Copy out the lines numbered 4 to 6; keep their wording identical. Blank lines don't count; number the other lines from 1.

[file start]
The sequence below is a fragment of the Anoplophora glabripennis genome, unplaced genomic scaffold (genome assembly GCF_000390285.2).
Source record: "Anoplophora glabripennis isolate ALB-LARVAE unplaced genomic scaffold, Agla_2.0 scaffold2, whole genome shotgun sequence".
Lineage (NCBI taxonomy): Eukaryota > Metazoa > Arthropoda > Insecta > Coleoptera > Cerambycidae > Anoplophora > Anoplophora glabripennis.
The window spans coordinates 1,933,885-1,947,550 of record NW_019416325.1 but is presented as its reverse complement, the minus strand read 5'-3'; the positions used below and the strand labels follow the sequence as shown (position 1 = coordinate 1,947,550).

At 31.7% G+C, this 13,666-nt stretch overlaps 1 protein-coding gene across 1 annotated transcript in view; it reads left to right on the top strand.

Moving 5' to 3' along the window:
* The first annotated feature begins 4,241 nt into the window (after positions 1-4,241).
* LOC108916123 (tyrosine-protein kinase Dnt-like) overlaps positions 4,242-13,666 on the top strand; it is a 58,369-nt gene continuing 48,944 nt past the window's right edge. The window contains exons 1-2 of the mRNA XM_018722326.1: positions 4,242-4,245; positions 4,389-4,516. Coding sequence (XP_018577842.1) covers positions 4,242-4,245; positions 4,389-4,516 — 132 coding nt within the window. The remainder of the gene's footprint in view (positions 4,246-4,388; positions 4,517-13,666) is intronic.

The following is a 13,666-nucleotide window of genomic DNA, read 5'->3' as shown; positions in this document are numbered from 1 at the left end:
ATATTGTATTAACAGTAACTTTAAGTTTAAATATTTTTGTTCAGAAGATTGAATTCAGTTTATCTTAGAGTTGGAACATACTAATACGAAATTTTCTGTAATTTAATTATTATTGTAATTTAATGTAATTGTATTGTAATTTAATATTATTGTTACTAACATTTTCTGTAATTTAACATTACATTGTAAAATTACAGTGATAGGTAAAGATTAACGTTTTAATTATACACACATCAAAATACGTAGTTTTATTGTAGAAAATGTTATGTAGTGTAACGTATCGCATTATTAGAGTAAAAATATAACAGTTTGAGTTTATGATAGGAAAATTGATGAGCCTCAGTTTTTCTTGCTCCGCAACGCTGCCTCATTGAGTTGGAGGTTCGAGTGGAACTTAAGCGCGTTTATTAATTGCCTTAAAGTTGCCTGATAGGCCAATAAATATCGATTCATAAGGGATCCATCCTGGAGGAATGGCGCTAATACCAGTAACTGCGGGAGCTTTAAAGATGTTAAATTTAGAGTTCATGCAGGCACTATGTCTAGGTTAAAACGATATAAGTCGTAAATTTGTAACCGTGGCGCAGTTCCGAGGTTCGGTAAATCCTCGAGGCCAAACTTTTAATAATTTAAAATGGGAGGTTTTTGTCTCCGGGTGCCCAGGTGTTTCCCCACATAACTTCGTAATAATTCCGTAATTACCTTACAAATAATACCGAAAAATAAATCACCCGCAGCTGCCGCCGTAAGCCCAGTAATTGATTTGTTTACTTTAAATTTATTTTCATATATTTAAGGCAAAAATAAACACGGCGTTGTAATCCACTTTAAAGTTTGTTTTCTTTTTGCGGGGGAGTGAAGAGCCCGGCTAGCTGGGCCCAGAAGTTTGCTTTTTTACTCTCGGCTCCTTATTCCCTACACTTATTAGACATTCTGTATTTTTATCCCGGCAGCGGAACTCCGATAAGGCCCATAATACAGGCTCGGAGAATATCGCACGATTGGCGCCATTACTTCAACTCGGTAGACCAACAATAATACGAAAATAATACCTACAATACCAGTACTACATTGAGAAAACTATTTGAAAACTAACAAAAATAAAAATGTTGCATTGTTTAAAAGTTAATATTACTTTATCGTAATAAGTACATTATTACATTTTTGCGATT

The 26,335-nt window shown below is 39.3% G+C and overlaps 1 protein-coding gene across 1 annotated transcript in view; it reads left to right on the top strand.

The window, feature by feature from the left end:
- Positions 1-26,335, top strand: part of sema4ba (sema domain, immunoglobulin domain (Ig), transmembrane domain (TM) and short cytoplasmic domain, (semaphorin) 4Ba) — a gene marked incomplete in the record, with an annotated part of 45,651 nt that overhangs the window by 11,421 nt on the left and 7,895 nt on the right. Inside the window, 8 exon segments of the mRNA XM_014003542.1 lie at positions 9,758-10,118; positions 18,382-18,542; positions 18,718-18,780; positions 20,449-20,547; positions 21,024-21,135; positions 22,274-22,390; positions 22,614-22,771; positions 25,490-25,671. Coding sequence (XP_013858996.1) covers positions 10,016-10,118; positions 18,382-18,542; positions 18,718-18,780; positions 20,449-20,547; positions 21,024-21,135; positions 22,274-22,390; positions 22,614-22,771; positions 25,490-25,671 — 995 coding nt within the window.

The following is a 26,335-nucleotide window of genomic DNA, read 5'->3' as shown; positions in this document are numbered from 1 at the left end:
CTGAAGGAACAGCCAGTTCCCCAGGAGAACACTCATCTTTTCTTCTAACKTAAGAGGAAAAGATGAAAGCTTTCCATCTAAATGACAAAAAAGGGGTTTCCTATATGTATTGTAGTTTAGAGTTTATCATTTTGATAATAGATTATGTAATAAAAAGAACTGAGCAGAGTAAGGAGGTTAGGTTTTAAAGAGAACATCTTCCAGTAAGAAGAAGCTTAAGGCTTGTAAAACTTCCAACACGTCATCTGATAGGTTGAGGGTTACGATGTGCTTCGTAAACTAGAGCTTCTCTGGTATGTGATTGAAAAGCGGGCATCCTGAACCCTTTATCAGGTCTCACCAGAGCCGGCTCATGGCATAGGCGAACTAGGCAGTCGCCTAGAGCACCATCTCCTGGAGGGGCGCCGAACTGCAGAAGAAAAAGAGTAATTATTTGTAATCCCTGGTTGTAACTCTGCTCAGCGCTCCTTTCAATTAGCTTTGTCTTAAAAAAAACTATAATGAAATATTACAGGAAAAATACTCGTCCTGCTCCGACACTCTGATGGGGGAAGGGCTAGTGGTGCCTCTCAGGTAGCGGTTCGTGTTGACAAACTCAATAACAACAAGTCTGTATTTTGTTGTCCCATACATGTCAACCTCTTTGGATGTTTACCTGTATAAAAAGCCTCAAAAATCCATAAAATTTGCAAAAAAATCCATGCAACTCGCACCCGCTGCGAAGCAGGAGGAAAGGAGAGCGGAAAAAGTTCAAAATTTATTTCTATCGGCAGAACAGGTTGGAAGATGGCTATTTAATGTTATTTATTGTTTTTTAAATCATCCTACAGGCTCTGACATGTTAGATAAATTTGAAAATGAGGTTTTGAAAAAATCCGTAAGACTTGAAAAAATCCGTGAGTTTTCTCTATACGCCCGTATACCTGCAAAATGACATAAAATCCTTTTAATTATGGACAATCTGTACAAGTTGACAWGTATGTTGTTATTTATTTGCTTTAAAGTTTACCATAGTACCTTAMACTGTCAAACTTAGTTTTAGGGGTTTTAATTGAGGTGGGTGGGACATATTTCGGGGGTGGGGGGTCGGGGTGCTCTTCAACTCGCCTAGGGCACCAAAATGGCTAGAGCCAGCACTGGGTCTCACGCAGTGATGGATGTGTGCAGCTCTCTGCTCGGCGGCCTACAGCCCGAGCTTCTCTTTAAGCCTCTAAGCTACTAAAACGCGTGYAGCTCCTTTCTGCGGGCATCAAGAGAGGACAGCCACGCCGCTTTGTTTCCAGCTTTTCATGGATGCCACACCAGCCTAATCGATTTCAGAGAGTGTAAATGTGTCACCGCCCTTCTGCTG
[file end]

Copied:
The window spans coordinates 1,933,885-1,947,550 of record NW_019416325.1 but is presented as its reverse complement, the minus strand read 5'-3'; the positions used below and the strand labels follow the sequence as shown (position 1 = coordinate 1,947,550).

At 31.7% G+C, this 13,666-nt stretch overlaps 1 protein-coding gene across 1 annotated transcript in view; it reads left to right on the top strand.

Moving 5' to 3' along the window: